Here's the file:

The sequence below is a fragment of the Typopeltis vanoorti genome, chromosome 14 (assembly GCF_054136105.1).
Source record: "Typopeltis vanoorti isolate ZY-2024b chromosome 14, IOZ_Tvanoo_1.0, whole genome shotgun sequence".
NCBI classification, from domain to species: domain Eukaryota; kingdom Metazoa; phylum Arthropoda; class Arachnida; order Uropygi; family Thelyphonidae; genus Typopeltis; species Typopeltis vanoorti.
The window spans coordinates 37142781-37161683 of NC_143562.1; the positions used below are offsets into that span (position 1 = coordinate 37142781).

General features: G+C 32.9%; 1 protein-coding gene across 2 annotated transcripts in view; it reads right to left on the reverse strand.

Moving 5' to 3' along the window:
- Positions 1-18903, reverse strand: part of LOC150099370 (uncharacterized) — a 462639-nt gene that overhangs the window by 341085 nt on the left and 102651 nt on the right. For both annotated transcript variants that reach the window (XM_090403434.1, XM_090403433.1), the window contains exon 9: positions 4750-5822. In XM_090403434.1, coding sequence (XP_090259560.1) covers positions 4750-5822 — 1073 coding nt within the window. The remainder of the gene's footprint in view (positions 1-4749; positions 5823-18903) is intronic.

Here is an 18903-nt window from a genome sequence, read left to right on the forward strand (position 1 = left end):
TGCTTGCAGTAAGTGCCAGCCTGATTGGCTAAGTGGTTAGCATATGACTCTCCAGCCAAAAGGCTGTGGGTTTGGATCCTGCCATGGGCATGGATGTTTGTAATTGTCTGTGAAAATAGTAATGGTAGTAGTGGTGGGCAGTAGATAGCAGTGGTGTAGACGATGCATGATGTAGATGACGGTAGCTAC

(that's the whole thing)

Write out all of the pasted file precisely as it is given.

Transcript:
The sequence below is a fragment of the Typopeltis vanoorti genome, chromosome 14 (assembly GCF_054136105.1).
Source record: "Typopeltis vanoorti isolate ZY-2024b chromosome 14, IOZ_Tvanoo_1.0, whole genome shotgun sequence".
NCBI classification, from domain to species: domain Eukaryota; kingdom Metazoa; phylum Arthropoda; class Arachnida; order Uropygi; family Thelyphonidae; genus Typopeltis; species Typopeltis vanoorti.
The window spans coordinates 37142781-37161683 of NC_143562.1; the positions used below are offsets into that span (position 1 = coordinate 37142781).

General features: G+C 32.9%; 1 protein-coding gene across 2 annotated transcripts in view; it reads right to left on the reverse strand.

Moving 5' to 3' along the window:
- Positions 1-18903, reverse strand: part of LOC150099370 (uncharacterized) — a 462639-nt gene that overhangs the window by 341085 nt on the left and 102651 nt on the right. For both annotated transcript variants that reach the window (XM_090403434.1, XM_090403433.1), the window contains exon 9: positions 4750-5822. In XM_090403434.1, coding sequence (XP_090259560.1) covers positions 4750-5822 — 1073 coding nt within the window. The remainder of the gene's footprint in view (positions 1-4749; positions 5823-18903) is intronic.

Here is an 18903-nt window from a genome sequence, read left to right on the forward strand (position 1 = left end):
TGCTTGCAGTAAGTGCCAGCCTGATTGGCTAAGTGGTTAGCATATGACTCTCCAGCCAAAAGGCTGTGGGTTTGGATCCTGCCATGGGCATGGATGTTTGTAATTGTCTGTGAAAATAGTAATGGTAGTAGTGGTGGGCAGTAGATAGCAGTGGTGTAGACGATGCATGATGTAGATGACGGTAGCTAC